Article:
Fishers, children, and scientists have dreamed forever of sampling the oceans’ free-ranging animals without the need to capture or even observe them red-handed. We stand on the beach or a boat and dream of wearing magic goggles that allow us to know the diversity, distribution, and abundance of marine life.
About 20 years ago, researchers glimpsed the realization of the dream, when they appreciated that animals shed DNA in aquatic environments, and that studies of these genetic fragments, known as environmental or eDNA, might provide the evidence from which we could conjure accurate, timely descriptions of marine life.
Beginning in 2015, we have tested this emerging technology in more than 1000 samples from marine and freshwater environments, many from waters around New York City. In 2017 we demonstrated eDNA from 1 liter water samples was sufficient to detect seasonal movements and habitat preference of fish in New York Harbor. In 2018, we hosted the first US National Conference on Marine eDNA. Our eDNA work includes new methods aimed at encouraging high school student participation and detection of overlooked subtropical fish in coastal New Jersey. In 2020 we published the first large-scale comparison of eDNA with a traditional trawl survey. With support from NOAA, our current efforts aim to improve accessibility, affordability, and reliability of core methods in marine eDNA metabarcoding. We find current protocols suffice for commonly encountered species and that an internal standard quantifies eDNA of multiple fish species in a single sample, potentially streamling survey effort. Our work in this area is ongoing.
Publications about Aquatic environmental DNA (eDNA)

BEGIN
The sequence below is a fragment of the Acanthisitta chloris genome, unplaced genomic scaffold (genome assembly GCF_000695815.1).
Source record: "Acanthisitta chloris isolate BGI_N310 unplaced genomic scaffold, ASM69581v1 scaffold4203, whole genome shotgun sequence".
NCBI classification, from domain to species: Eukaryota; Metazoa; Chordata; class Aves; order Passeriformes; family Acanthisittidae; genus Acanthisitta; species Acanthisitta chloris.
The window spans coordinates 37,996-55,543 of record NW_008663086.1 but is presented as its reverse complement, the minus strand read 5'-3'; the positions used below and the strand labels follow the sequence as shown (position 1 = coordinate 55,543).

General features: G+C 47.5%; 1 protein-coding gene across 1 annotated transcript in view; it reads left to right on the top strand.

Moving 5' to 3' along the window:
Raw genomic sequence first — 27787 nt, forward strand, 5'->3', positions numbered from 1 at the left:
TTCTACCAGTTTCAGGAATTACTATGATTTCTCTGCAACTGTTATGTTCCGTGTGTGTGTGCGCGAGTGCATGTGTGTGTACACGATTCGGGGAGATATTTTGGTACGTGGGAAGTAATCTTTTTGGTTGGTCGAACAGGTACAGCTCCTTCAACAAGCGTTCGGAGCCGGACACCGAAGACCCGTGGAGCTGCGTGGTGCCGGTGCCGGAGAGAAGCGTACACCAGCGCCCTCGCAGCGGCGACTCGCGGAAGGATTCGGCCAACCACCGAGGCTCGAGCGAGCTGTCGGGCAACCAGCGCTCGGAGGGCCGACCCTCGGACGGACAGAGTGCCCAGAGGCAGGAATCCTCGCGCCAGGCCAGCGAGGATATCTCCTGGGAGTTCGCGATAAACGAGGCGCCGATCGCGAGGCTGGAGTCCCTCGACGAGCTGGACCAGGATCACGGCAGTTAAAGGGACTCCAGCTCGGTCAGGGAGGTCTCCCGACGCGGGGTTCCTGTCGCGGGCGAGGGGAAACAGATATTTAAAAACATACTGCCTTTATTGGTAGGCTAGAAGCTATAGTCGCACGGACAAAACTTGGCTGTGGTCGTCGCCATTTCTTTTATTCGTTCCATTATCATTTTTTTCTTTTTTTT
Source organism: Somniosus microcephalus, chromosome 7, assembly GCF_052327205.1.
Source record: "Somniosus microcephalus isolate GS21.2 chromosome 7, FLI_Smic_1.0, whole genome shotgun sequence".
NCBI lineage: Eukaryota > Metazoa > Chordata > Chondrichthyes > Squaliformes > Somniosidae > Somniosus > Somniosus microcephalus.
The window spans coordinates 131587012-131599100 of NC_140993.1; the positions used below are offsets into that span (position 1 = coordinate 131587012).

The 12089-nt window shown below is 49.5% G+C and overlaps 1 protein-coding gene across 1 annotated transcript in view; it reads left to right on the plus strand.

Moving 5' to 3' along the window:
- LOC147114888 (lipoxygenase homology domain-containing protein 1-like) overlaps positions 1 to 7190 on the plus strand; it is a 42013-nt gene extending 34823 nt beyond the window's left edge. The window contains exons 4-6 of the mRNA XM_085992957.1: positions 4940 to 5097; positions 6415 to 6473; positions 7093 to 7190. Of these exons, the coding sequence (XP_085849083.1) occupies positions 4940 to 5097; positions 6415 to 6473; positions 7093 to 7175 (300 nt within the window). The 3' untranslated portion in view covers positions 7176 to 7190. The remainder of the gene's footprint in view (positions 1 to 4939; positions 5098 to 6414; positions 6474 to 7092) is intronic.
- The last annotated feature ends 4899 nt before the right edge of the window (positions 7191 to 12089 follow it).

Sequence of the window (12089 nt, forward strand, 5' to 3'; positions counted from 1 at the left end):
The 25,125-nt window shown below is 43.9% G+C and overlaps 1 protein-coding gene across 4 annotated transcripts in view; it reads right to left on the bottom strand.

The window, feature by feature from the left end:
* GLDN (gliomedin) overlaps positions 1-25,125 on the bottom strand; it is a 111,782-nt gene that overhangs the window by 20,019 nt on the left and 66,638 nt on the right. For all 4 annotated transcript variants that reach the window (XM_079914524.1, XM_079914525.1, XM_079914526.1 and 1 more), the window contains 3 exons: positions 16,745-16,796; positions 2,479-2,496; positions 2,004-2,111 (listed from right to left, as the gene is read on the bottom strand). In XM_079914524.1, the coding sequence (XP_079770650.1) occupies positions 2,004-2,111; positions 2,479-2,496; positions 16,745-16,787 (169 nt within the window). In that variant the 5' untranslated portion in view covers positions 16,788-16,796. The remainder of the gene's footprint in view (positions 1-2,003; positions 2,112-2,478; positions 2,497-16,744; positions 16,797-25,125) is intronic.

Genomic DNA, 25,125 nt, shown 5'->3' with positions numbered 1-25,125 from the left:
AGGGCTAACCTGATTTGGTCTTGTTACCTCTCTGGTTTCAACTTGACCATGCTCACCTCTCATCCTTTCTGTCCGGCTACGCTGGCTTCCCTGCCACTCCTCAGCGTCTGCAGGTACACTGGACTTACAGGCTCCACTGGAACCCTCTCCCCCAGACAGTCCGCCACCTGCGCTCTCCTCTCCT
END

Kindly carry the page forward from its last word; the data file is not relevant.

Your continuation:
12S gene metabarcoding with DNA standard quantifies marine bony fish environmental DNA, identifies threshold for reproducible detection, and overcomes distortion due to amplification of non-fish DNA (PDF). , . DOI: 10.1002/edn3.376 (11 November): 2022 bottom trawl survey, coastal ecosystem, eDNA, environmental DNA, marine fish, metabarcoding, quantitative metabarcoding.
Current laboratory protocols for detecting fish species with environmental DNA optimize sensitivity and reproducibility, especially for more abundant populations [external link]. ICES Journal of Marine Science vol. fsab273, 2022 https://doi.org/10.1093/icesjms/fsab273.
Interspecific allometric scaling in eDNA production among northwestern Atlantic bony fishes reflects physiological allometric scaling (PDF). Environmental DNA 2022 DOI: 10.1002/edn3.381 abundance, allometric scaling, allometry, biomass, eDNA, fishes.
Biological information for the new blue economy and the emerging role of eDNA (PDF). Chapter 13 (pp. 249-258) in Preparing a Workforce for the New Blue Economy: People, Products, and Policies, . Elsevier, 2021 https://doi.org/10.1016/B978-0-12-821431-2.00030-5 aquatic eDNA.
How eDNA Could be a Cornerstone of the New Blue Economy (PDF). Maritime Executive 2021.
Archiving time series sewage samples as biological records of built environments [external link]. BMC Infectious Diseases 21 (601): 2021.
Improved Environmental DNA Reference Library Detects Overlooked Marine Fishes in New Jersey, United State [external link]. Frontiers in Marine Science 7 (226): 2020 edna.
Trawl and eDNA assessment of marine fish diversity, seasonality, and relative abundance in coastal New Jersey, USA. [external link]. ICES J Marine Sci ..., 2020 doi:10.1093/icesjms/fsaa225.
The eDNA Revolution (PDF). Sea Technology vol. June 2019, 2019.
GoFish: A versatile nested PCR strategy for environmental DNA assays for marine vertebrates [external link]. Plos One 2018.
Aquatic environmental DNA detects seasonal fish abundance and habitat preference in an urban estuary [external link]. PLoS ONE 12 (4): 2017 e0175186. https://doi.org/10.1371/journal.pone.0175186.
Fishing for DNA: Free-floating eDNA identifies presence and abundance of ocean life [external link]. The Conversation 2017.